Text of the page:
PETALING JAYA, Dec 3 — Mental health literacy is crucial in helping to identify early warning signs and symptoms of mental disorders and their treatment, Dzulkefly Ahmad said today.
Speaking at the launch of the Mental Health Handbook here, the health minister said not addressing mental health conditions among adolescents will see their illnesses extend well into adulthood, impairing both physical and mental health.
This then limits their opportunities to lead fulfilling lives as adults, he said, adding that mental health problems affect one in three Malaysians, as stated in the National Health and Morbidity Survey 2015.
Noting as well that depression and suicide are leading causes of illnesses and deaths among 15- to 19-year-olds, respectively, Dzulkefly said growing up in today’s world is challenging.
“Young people need to find their feet when making the journey from childhood into adulthood. Normal levels of stress can turn into mental distress.
“Academic pressures at school, difficult relationships, social pressures, cyber-bullying, family issues and financial problems may spiral into anxiety and depression if left unchecked.”
Education, as such, is the most important step to understanding mental health problems, he said.
“Greater collaboration between government and the private sector is, therefore, needed to help increase knowledge and understanding on mental health,” he added.
He said the ministry recognises the efforts of all its strategic, community partners in promoting mental well-being.
“Such whole-of-society approach is necessary to shift mindsets and build emotional and mental resilience to prevent mental health conditions in Malaysia,” he said.
Dzulkefly lauded the handbook, said to be the first of its kind in Malaysia, as it provides what he said was an invaluable and credible resource guide to help Malaysians deal with their mental health issues.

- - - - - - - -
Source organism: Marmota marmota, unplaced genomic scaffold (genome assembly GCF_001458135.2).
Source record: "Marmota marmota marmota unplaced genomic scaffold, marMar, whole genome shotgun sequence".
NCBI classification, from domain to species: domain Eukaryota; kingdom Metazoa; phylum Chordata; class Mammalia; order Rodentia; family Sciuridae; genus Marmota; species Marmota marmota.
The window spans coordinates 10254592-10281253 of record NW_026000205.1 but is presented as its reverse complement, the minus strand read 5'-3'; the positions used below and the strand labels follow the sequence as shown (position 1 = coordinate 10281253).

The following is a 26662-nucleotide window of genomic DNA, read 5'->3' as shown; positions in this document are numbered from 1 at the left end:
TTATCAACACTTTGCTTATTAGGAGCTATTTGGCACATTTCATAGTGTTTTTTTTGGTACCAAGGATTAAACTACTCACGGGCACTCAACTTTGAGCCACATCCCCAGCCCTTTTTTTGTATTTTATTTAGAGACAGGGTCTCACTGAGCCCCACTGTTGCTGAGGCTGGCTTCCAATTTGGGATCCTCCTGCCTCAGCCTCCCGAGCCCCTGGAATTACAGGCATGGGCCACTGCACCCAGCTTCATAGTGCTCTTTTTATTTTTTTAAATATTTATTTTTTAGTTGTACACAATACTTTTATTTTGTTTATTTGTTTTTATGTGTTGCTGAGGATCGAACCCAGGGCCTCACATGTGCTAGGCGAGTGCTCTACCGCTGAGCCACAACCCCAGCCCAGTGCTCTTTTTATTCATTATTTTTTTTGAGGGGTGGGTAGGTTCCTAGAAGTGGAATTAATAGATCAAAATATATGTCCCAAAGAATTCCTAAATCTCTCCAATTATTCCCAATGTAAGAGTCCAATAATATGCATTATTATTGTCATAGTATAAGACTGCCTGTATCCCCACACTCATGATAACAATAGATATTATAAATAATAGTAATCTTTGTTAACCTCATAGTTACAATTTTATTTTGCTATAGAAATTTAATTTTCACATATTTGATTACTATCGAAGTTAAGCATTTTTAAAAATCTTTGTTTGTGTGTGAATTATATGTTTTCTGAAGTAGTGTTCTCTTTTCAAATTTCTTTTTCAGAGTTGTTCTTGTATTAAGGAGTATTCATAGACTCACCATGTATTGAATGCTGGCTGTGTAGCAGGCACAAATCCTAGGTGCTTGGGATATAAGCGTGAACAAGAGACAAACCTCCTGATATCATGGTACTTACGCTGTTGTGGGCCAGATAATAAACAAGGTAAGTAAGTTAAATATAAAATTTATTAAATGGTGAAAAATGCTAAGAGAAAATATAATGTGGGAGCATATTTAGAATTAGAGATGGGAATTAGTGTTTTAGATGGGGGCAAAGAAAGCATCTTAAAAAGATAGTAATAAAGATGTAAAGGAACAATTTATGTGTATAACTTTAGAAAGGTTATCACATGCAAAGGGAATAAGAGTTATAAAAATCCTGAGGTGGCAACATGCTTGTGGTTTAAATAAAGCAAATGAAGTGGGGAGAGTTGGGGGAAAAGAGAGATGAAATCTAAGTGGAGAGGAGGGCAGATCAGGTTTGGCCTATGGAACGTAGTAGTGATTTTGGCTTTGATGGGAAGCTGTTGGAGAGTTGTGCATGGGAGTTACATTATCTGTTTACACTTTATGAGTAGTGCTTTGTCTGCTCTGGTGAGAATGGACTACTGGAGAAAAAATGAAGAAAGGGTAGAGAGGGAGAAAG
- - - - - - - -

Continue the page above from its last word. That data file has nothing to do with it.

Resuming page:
A digital copy of the handbook, aimed at helping Malaysians deal with mental health issues such as depression, anxiety and schizophrenia by providing a directory of mental health services and other resources, will now be distributed to universities, patients and communities.
The handbook, the product of a joint private-public partnership between the Malaysian Psychiatric Association, the Malaysian Mental Health Association, and Pfizer Malaysia, also details how one can reach out to someone with mental health issues, and how to manage one’s own mental well-being.
One in four people in the world will be affected by mental or neurological disorders at some point in their lives. Around 450 million people currently suffer from such conditions, placing mental disorders among the leading causes of ill health and disability worldwide.
Treatments are available, but nearly two-thirds of people with a known mental disorder never seek help from a health professional, said Dzulkefly, citing the World Health Organization which attributed stigma, discrimination and neglect to be factors for this.
Later in his speech, Dzulkefly said that mental health strengthens and supports a person’s ability to have healthy relationships, make good life choices, maintain physical health and well-being, as well as discover and grow towards their full potential.
Mental well-being is vital at all stages of life to enable individuals to lead meaningful lives and more importantly, deal with challenges and stresses that arise, he added.
“Let us start by prioritising Malaysians’ mental health, taking better self-care, showing support to those around us and speaking out against stigma.
“A call for action and intervention are needed to tackle mental health issues and save our young and younger generation. Remember, we can save a life if we just pay attention to the people around us,” Dzulkefly said.
He added that the Ministry of Health will continue its efforts to become more effective in providing support for policies and improve the provision of services and treatment for those who need them.